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  • Writer's pictureFrancesca McGuire

When Four Minutes Away Is Four Minutes Too Far

The 'simple' is never simple for food allergy families. You can plan all you want, but sometimes the best of plans go off the rails and you're faced with the unexpected. Unprepared. As in without your child's epinephrine within easy reach. In a risk-filled environment.


Read this post by Allergy Force guest author, Francesca McGuire, and find out when four minutes away is four minutes too far...


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Miles & Mia

On Thursdays I drop Miles off at school at 8 AM, go to the gym and run errands until I have to pick him up at 11 AM. I do not bring his epinephrine auto-injectors with me since we keep them at school and it’s four minutes door-to-door, then I’m on the run all morning without him. He has auto-injectors at home and at school. Every day we head straight home, FOUR minutes with no epi. That’s it.


Today my errands included picking up formula for his baby sister Mia and two different places were out.


11 AM came quickly. Too quickly. I needed to stop looking and pick up Miles. I decided to pick him up and head back to town to keep trying to find formula for my daughter. We walk into the supermarket and Miles runs straight to the apple bin and picks one up asking if he can have it.


Immediately it hits me.


We don’t have our auto-injectors. We are out in town. At a grocery store that has a restaurant in it and prepared food everywhere. Miles is touching everything he can (this kid LOVESSSSS the grocery store.) My heart sank. HOW COULD I BE SO STUPID?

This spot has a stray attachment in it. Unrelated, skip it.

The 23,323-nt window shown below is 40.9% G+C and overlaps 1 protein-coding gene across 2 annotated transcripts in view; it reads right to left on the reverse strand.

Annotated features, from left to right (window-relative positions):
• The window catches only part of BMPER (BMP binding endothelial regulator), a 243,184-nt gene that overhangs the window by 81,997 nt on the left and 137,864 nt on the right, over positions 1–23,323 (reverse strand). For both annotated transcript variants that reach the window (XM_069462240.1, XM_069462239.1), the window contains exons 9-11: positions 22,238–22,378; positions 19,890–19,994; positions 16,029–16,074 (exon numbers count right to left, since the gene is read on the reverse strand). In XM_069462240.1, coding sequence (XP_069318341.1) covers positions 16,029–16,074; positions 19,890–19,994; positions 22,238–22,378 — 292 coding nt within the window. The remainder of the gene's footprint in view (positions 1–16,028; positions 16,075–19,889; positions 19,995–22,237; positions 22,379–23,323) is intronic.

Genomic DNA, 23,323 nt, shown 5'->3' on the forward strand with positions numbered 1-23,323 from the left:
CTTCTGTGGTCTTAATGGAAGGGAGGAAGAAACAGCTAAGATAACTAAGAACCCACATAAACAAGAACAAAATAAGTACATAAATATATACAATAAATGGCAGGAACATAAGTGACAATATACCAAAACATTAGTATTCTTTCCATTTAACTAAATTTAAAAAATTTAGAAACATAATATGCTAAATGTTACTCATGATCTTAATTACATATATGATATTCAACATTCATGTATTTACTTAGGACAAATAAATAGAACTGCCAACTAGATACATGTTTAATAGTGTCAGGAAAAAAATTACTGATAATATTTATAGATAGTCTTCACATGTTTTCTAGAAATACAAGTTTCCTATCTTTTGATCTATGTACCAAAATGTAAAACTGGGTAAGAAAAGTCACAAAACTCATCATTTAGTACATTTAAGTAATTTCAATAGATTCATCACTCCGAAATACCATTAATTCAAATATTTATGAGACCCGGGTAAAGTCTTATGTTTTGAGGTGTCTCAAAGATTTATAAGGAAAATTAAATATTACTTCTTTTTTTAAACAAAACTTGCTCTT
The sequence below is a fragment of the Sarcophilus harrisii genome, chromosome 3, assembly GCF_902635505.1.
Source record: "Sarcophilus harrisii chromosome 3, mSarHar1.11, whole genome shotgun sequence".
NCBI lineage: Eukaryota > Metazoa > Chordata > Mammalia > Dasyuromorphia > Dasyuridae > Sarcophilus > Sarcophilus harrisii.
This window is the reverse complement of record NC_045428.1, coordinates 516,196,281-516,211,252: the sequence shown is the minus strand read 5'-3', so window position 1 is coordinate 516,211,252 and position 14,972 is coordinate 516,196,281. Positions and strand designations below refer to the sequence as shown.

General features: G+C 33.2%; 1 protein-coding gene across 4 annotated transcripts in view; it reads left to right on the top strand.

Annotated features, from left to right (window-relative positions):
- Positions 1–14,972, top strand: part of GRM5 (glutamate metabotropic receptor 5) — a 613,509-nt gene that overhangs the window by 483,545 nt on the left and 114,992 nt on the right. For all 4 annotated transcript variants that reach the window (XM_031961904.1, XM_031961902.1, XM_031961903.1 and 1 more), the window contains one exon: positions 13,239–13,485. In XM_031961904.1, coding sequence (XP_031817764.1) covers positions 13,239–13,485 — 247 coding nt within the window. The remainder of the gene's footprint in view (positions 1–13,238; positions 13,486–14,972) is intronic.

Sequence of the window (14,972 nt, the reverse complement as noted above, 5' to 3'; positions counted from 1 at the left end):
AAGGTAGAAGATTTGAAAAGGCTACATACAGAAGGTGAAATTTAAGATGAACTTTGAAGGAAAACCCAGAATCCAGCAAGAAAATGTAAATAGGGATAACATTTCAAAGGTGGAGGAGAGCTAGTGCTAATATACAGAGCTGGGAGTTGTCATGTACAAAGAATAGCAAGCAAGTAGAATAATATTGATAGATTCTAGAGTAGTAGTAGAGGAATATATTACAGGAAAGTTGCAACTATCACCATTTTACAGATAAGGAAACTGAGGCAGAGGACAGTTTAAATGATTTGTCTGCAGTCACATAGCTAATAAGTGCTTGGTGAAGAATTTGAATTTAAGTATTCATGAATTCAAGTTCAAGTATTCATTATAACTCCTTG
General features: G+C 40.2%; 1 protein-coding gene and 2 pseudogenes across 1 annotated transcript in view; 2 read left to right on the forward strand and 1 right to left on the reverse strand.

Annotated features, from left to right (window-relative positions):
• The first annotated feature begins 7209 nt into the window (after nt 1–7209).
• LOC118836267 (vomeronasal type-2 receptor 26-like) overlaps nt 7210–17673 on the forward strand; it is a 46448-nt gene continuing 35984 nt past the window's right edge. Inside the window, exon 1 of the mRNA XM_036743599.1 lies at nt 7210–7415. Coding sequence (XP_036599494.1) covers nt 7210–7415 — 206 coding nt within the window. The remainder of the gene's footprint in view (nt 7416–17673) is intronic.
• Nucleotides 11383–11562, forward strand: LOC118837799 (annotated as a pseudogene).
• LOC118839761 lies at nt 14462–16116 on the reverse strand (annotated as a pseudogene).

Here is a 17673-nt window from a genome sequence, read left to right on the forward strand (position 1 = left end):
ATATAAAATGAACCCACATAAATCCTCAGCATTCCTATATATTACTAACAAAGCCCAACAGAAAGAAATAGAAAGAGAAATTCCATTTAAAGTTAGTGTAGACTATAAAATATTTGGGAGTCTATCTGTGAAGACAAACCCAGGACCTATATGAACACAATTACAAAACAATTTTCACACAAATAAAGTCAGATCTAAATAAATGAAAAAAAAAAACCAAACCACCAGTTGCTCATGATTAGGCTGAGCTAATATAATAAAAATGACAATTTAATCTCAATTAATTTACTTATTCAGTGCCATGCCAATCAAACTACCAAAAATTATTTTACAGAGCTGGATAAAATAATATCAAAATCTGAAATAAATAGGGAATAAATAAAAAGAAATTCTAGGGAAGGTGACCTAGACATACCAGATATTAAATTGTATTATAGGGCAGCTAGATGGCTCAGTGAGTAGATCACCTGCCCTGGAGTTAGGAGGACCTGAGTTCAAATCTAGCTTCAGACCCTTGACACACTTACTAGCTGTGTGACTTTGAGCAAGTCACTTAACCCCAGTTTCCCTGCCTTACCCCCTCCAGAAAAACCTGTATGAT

Now, if you’re not an allergy parent, you’re probably thinking— what’s the issue? It’s just a grocery store. He’s not eating anything. Calm. Down. You’ll be home soon. It’s not a big deal.


If you ARE an allergy parent, you get me. I know it. You are conditioned:

  • To always, always have your auto-injectors on hand, knowing allergens are everywhere. All. The. Time.

  • That you can never be too cautious.

  • That the chances of something happening there truly are very small, however, you can’t take a chance with “very small.”

  • That the ultimate fear is your child needing an epi and it’s not available (lay on the guilt that it would be your fault, you didn’t grab it… the mother… who knows better.)


All these things run through your mind, weigh on you, weigh you down, right?


I just wanted to go buy formula for my baby. Carefree. Just like most parents do without thinking twice (except for the darn formula shortage, but that’s a topic for another day.)


Instead it turns into an absolute internal panic, conversations about not touching anything, bee-lining in and out (after grabbing the last two cans of formula found far far away at the back on a bottom shelf) and praying at the same time. So much emotion exhausted on a simple grocery store run.


This… this is my allergy life. This is our allergy life. The simple is never simple.


illustration-flower-dragonfly-by-gmr

(And, for the record, I now take a set of auto-injectors with me in my purse all the time, with or without my sons. There’s no such thing as carrying too much epinephrine, and this way it prevents me from not carrying enough and avoiding this mistake in the future.)


 
headshot-francesca-mcguire

About the Author: Francesca McGuire is a resident of Normal, IL and is a wife and mother raising three children, two with multiple food allergies. She has a Marketing degree and MBA from Illinois State University, and works full time as a business consultant. Francesca has a passion for writing and advocating to keep those with food allergies safe. She is a contributing writer for 'Her View From Home' and you can find her articles about her motherhood journey on her Facebook page.  She is also an active contributor in the NNMG Food Allergic Family Forum FB group and you can connect with her on Instagram.


Image: Courtesy of Francesca McGuire, with permission




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